Project Iris headset is the next big thing from Google with Augmented Reality (AR) to compete with; Metaverse and upcoming tech from Microsoft and Apple. Previously, the tech giant was in the plan to bring the DayDream VR headsets as well as Google Glasses.
Now, the boom of Augmented Reality might have changed the direction of the company to concentrate on the AR world making them join the league after Facebook, Microsoft, and Apple.
Project Iris Google’s Upcoming AR Headset Details
The codename of these new AR headsets is Project Iris and Google may use a similar type of outer camera technology. The outward cameras on the headsets will blend computer graphics with a feed of the real world.
The headset from Google will work wirelessly and doesn’t require any tethered connection as per the reports. Moreover, Project Iris will feature the Silicon technology chipset from the last year’s announced Pixel 6 smartphone.
This Augmented Reality headset from Google looks like a pair of “ski goggles” with cameras on them which doesn’t require external power. Furthermore, the specific chipset used on the headsets is the GS101 chipset; however, the graphic-intensive visuals are sourced from a different point.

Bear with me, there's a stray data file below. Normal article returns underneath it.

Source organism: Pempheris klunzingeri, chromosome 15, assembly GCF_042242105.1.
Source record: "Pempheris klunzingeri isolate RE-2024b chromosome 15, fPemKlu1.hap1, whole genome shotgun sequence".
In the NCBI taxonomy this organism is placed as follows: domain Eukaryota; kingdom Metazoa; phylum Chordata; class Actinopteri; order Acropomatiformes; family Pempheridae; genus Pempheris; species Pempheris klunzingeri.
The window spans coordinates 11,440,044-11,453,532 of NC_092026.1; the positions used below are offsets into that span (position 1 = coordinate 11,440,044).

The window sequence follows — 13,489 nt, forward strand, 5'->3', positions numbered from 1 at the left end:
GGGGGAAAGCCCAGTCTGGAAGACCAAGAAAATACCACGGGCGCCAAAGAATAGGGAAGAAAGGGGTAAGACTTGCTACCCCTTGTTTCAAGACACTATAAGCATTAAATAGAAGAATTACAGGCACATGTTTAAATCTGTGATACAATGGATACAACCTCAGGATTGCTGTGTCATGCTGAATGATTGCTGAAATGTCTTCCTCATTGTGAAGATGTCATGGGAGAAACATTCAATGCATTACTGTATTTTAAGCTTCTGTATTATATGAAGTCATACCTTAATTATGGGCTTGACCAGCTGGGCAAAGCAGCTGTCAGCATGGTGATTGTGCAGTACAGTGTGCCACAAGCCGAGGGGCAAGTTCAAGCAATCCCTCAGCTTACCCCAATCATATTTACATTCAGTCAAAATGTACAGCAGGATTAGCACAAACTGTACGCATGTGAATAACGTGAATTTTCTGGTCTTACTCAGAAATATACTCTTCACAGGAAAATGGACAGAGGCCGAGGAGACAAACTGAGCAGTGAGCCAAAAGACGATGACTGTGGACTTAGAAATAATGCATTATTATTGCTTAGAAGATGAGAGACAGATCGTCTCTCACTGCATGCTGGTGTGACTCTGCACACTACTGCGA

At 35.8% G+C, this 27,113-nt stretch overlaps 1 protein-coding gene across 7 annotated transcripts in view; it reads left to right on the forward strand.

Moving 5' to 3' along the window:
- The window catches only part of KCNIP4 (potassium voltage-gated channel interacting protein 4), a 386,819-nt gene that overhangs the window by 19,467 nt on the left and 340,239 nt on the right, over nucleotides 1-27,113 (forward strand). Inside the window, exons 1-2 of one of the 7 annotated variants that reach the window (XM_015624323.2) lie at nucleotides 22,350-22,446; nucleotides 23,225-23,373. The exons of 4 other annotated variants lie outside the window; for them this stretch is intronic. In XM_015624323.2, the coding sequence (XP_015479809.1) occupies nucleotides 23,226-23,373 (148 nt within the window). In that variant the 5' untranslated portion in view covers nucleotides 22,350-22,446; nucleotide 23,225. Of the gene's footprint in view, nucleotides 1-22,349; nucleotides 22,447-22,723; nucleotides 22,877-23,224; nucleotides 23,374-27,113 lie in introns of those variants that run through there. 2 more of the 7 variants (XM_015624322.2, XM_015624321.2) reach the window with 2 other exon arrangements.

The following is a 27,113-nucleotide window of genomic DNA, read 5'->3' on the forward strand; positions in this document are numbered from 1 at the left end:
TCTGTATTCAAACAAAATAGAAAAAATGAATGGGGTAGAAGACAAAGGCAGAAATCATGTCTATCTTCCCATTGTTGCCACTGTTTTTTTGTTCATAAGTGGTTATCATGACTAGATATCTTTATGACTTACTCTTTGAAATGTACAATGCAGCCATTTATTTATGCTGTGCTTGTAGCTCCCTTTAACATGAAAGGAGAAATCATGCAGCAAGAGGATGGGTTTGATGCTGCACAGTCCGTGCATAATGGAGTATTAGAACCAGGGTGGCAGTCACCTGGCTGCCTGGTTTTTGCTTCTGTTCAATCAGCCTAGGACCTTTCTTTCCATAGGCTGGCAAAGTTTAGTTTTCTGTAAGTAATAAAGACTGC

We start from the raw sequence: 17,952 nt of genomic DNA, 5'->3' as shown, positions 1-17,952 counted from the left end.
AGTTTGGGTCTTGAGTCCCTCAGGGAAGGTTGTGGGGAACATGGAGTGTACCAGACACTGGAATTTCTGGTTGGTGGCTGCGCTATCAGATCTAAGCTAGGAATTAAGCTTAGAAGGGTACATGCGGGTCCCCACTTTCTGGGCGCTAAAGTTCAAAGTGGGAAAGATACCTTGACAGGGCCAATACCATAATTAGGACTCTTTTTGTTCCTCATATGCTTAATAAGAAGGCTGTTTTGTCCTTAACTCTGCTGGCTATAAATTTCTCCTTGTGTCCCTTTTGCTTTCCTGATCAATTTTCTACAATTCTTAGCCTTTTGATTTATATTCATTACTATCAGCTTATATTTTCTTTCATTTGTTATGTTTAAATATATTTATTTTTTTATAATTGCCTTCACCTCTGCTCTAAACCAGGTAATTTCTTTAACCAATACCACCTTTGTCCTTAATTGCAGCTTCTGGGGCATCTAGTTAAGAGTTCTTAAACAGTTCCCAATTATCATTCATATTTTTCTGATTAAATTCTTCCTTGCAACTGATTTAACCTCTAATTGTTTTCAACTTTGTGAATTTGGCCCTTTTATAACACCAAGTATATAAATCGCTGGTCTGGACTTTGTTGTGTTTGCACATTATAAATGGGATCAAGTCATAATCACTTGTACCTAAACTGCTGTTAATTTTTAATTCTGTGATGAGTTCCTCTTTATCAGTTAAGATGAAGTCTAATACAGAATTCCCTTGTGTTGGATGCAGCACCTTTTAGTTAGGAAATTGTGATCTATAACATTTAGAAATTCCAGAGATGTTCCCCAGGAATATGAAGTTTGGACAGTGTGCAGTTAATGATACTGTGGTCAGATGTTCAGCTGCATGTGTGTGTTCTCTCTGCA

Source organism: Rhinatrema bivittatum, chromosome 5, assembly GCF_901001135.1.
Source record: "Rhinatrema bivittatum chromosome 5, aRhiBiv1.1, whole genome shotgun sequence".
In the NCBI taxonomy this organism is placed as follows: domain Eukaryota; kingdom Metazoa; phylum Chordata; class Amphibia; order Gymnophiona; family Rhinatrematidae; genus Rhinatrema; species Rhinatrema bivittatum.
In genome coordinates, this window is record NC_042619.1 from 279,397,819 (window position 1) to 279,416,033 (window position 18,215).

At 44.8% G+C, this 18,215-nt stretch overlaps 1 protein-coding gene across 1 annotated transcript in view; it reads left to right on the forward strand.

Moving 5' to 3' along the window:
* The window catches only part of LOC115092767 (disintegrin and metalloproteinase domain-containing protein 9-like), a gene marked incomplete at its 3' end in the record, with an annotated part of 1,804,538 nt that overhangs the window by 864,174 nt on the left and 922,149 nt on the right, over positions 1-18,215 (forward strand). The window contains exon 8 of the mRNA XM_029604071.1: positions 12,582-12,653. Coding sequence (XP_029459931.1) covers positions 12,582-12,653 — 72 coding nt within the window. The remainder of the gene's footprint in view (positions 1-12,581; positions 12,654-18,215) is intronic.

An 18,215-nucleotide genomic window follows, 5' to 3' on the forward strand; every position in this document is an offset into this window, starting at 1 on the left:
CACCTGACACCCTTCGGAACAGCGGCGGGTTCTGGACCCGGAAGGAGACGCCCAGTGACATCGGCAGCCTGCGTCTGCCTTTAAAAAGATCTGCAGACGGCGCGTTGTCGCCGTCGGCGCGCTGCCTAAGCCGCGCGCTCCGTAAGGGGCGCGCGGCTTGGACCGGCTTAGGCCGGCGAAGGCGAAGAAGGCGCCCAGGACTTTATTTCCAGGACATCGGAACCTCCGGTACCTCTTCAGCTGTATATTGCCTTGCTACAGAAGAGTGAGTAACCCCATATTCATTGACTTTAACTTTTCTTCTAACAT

This means the headset requires an active internet connection; that receives the data from the data centers that remotely render graphics.
As we have mentioned above the design of the prototype looks like the Ski Goggles; Google has revealed the team working behind the project. Besides, the Google Employee Clay Bavor that lead the Cardboard; DayDream VR as well as the recent big-time project of the company; Project Starline is working for this upcoming project.
Although, the release of this project is slated until 2024 which gives an ample time slot of two years for research and development.
The project along with Clay Bavor includes up to 300 more employees working on the Iris AR headsets along with the Google Assistant creator Scott Huffman. Moreover, the list goes on featuring Google AR operating systems senior director Mark Lucovsky; ARCore manager Shahram Izadi, and former light-field camera startup Lytro CTO Kurt Akeley.
There’s no correct information regarding the branding of this gadget as a Pixel device or not as of now.